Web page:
A Closer Look - Inside
Gaining access to the interior is simply achieved by removing the thumb screws holding each panel in place. You will find the previously mentioned 200 mm fan on the main side panel. It and all other cooling units within the case ship with 3-pin connectors and all-black cabling. Looking at the other side of the case makes how elaborately designed of a case this is apparent: NZXT designed everything from the asymmetric opening in the motherboard tray to the primary and secondary holes for cable routing, and nothing is a simple rebrand.
There are two unique features on the underside of the motherboard tray. Firstly, there is a pre-wired PCB for up to eight fans to connect directly to the fan controller above. While this is fine, considering the fact that the controller only manages 30W, it means you will only have 3.75 W for each fan if you were to fill the case up completely. Right out of the box, this PCB can handle all pre-installed fans though, so you can wire things up nicely without having to use the motherboard headers. Below the opening in the motherboard tray are also two trays for 2.5 inch drives, each held in place by a single thumb screw. These extra bays allow you to install SSDs - perfect for OS drives, for example, and NZXT has spaced things in such a way that you have a good 30 mm of free space behind the motherboard tray.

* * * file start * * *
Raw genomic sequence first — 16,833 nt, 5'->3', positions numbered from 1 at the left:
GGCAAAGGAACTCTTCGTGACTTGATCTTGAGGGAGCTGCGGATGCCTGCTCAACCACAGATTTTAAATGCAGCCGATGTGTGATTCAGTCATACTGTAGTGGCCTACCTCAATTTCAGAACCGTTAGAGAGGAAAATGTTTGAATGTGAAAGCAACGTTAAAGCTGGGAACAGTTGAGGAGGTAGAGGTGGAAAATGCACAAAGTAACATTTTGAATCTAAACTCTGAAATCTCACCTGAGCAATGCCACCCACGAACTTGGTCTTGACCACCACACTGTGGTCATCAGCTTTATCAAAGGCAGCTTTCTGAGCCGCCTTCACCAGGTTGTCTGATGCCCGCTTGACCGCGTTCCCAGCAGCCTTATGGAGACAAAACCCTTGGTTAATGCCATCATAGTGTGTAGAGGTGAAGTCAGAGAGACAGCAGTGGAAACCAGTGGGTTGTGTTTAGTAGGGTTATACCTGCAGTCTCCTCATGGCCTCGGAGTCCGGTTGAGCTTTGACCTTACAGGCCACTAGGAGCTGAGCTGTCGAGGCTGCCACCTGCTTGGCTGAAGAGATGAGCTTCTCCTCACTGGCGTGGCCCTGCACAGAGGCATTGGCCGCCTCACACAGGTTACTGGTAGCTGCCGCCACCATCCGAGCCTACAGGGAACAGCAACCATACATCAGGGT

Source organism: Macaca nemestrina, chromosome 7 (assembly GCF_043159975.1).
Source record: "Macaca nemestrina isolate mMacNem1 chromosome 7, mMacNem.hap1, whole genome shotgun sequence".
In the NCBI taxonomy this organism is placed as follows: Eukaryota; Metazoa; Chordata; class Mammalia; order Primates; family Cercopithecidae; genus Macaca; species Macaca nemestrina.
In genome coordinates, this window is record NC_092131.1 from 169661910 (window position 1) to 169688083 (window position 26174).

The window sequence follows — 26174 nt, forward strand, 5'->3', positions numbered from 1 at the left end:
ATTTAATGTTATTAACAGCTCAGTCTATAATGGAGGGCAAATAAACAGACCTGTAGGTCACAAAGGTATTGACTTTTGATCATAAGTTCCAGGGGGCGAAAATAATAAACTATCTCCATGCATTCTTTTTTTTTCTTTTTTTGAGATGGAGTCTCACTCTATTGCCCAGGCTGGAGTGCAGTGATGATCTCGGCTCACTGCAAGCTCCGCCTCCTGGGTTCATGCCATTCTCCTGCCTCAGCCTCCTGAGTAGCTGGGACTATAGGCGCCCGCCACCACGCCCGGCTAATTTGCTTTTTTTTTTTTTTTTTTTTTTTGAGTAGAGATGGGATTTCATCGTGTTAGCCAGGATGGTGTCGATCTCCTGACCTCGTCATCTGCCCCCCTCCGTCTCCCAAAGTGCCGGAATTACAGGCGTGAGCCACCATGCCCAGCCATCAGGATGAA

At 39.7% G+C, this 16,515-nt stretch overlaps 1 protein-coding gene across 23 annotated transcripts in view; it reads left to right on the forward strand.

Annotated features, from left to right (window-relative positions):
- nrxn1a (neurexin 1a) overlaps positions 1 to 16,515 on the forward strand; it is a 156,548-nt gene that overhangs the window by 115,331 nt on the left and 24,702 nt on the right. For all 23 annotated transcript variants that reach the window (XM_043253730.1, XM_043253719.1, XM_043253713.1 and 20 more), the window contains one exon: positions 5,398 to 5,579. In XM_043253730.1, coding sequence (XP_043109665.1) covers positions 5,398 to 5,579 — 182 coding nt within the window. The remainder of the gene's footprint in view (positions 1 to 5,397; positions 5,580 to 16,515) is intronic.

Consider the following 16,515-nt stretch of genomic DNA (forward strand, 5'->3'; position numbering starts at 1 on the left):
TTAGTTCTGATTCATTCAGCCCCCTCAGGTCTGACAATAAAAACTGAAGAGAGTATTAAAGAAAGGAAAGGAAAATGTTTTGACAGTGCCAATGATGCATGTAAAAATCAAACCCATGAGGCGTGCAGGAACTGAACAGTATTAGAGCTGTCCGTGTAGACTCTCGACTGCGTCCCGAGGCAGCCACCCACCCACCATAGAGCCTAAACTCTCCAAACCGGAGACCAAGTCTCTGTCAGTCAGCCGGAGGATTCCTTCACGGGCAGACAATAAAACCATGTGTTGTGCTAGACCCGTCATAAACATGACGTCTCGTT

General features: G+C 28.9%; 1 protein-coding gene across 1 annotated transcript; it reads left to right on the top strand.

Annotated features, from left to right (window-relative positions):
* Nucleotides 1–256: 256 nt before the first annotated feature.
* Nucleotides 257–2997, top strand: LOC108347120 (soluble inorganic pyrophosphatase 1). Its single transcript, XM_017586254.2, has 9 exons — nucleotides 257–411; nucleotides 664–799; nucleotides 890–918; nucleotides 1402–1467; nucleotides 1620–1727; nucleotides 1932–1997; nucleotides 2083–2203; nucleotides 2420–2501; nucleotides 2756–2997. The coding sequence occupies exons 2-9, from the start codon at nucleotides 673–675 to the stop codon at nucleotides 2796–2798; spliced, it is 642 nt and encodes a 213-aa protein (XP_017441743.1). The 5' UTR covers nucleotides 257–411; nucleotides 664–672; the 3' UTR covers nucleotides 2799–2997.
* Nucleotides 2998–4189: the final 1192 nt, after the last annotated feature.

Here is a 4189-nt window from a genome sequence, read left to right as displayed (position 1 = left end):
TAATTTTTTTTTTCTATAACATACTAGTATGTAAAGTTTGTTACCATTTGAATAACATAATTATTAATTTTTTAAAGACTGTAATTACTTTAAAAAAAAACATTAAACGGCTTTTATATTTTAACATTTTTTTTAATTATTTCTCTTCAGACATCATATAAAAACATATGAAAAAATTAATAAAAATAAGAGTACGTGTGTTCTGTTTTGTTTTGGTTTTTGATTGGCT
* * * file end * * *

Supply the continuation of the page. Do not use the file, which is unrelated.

NZXT has divided the six 3.5" hard-drive bays into six cages with capacities for 1, 2, or 3 drives. Each of these holds plastic drive trays which may be pulled out through the main side of the chassis. You may also remove all three cages if only having two 2.5" bays behind the motherboard tray is sufficient for your needs, or if you simply need the extra space.
Removing things completely will also reveal the 200 mm intake fan completely. You may shuffle things around with the cages, but are limited by having to put the single drive cage into the middle of the chassis, because only an opening on the opposite side will fit this tray. If you really want to go all out on water cooling, you may also remove the bottom base to reveal the two 120/140 mm fan placements. This spot may also be used for a radiator; that is, if you are so inclined.
Above the drives, you will find the four 5.25 inch bays. NZXT has once more changed the locking mechanism with this chassis, finally moving from plastic variants to all metal constructions. This new tension lock is actually quite sturdy and makes a very good impression.
In the rear, the bottom PSU bay has six little foam-covered bumps on which the PSU can rest. You may install long units here without any issue. The entire length of this bay has an air vent, so regardless of where the fan of the power supply will be, it can easily access fresh air. Above this contraption are the nine expansion slots, held in place with, for some strange reason, normal screws. Every other Phantom to date has had thumb screws for these, so it is really weird and quite the let-down to see normal screws instead.
Taking a quick peek at the top, the 200 mm unit has been placed right above the motherboard CPU area. You may install a second such fan next to it, or opt for any water-cooling setup between 120 to 280 mm instead.
Before diving into the assembly process, let us take a quick look at the cables. All of them are sleeved black to go with the general design of the chassis. Both case and I/O connectivity are of the usual kind, but the SD card reader takes up two USB 2.0 ports instead of one. A molex connector is used to provide power to the fan controller.